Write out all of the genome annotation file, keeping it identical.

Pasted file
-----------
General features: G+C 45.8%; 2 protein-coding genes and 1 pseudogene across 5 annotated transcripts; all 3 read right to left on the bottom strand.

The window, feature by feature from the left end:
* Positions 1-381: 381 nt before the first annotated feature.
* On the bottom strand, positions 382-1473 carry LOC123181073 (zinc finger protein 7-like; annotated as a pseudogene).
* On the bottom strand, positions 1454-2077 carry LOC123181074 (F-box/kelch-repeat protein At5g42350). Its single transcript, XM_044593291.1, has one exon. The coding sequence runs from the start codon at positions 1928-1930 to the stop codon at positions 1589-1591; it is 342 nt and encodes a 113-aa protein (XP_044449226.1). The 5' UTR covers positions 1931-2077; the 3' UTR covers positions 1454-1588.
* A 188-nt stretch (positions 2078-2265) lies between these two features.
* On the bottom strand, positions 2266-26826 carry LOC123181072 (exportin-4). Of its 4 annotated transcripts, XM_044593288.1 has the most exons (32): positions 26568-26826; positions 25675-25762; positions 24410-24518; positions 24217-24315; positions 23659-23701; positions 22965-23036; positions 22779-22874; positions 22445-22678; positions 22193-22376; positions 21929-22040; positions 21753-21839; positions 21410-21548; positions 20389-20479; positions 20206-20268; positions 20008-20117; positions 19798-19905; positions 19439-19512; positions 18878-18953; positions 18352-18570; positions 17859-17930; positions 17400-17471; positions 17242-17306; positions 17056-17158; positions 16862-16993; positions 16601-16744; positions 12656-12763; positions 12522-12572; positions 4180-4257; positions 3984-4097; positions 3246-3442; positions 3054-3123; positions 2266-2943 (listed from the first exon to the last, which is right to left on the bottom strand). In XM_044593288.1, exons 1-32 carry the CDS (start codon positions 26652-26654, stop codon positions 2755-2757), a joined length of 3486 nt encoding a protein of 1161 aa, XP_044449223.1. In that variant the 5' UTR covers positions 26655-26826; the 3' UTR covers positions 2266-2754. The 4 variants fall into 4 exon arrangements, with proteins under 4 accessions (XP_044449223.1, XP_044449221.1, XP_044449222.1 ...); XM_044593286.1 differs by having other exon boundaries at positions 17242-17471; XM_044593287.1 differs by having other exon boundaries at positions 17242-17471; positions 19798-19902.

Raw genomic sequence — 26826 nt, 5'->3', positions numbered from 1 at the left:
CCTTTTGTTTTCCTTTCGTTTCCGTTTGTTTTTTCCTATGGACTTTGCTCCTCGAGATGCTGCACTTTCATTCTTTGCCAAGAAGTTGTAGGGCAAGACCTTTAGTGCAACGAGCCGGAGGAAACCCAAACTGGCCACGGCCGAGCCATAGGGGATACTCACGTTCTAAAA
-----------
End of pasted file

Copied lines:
General features: G+C 45.8%; 2 protein-coding genes and 1 pseudogene across 5 annotated transcripts; all 3 read right to left on the bottom strand.

The window, feature by feature from the left end:
* Positions 1-381: 381 nt before the first annotated feature.
* On the bottom strand, positions 382-1473 carry LOC123181073 (zinc finger protein 7-like; annotated as a pseudogene).
* On the bottom strand, positions 1454-2077 carry LOC123181074 (F-box/kelch-repeat protein At5g42350). Its single transcript, XM_044593291.1, has one exon. The coding sequence runs from the start codon at positions 1928-1930 to the stop codon at positions 1589-1591; it is 342 nt and encodes a 113-aa protein (XP_044449226.1). The 5' UTR covers positions 1931-2077; the 3' UTR covers positions 1454-1588.
* A 188-nt stretch (positions 2078-2265) lies between these two features.
* On the bottom strand, positions 2266-26826 carry LOC123181072 (exportin-4). Of its 4 annotated transcripts, XM_044593288.1 has the most exons (32): positions 26568-26826; positions 25675-25762; positions 24410-24518; positions 24217-24315; positions 23659-23701; positions 22965-23036; positions 22779-22874; positions 22445-22678; positions 22193-22376; positions 21929-22040; positions 21753-21839; positions 21410-21548; positions 20389-20479; positions 20206-20268; positions 20008-20117; positions 19798-19905; positions 19439-19512; positions 18878-18953; positions 18352-18570; positions 17859-17930; positions 17400-17471; positions 17242-17306; positions 17056-17158; positions 16862-16993; positions 16601-16744; positions 12656-12763; positions 12522-12572; positions 4180-4257; positions 3984-4097; positions 3246-3442; positions 3054-3123; positions 2266-2943 (listed from the first exon to the last, which is right to left on the bottom strand). In XM_044593288.1, exons 1-32 carry the CDS (start codon positions 26652-26654, stop codon positions 2755-2757), a joined length of 3486 nt encoding a protein of 1161 aa, XP_044449223.1. In that variant the 5' UTR covers positions 26655-26826; the 3' UTR covers positions 2266-2754. The 4 variants fall into 4 exon arrangements, with proteins under 4 accessions (XP_044449223.1, XP_044449221.1, XP_044449222.1 ...); XM_044593286.1 differs by having other exon boundaries at positions 17242-17471; XM_044593287.1 differs by having other exon boundaries at positions 17242-17471; positions 19798-19902.

Raw genomic sequence — 26826 nt, 5'->3', positions numbered from 1 at the left:
CCTTTTGTTTTCCTTTCGTTTCCGTTTGTTTTTTCCTATGGACTTTGCTCCTCGAGATGCTGCACTTTCATTCTTTGCCAAGAAGTTGTAGGGCAAGACCTTTAGTGCAACGAGCCGGAGGAAACCCAAACTGGCCACGGCCGAGCCATAGGGGATACTCACGTTCTAAAA